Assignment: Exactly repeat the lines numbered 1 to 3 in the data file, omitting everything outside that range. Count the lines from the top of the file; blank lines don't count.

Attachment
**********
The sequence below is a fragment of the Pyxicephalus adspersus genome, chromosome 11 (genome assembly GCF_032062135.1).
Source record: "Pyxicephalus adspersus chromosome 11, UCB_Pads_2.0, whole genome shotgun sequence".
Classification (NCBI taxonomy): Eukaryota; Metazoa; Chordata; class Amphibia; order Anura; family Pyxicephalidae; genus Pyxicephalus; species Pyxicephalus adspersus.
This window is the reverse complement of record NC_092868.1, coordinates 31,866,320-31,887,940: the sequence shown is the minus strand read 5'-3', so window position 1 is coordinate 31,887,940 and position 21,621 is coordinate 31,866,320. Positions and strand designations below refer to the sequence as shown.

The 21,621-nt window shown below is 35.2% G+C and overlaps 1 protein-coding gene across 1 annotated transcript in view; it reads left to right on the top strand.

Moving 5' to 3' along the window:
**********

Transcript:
The sequence below is a fragment of the Pyxicephalus adspersus genome, chromosome 11 (genome assembly GCF_032062135.1).
Source record: "Pyxicephalus adspersus chromosome 11, UCB_Pads_2.0, whole genome shotgun sequence".
Classification (NCBI taxonomy): Eukaryota; Metazoa; Chordata; class Amphibia; order Anura; family Pyxicephalidae; genus Pyxicephalus; species Pyxicephalus adspersus.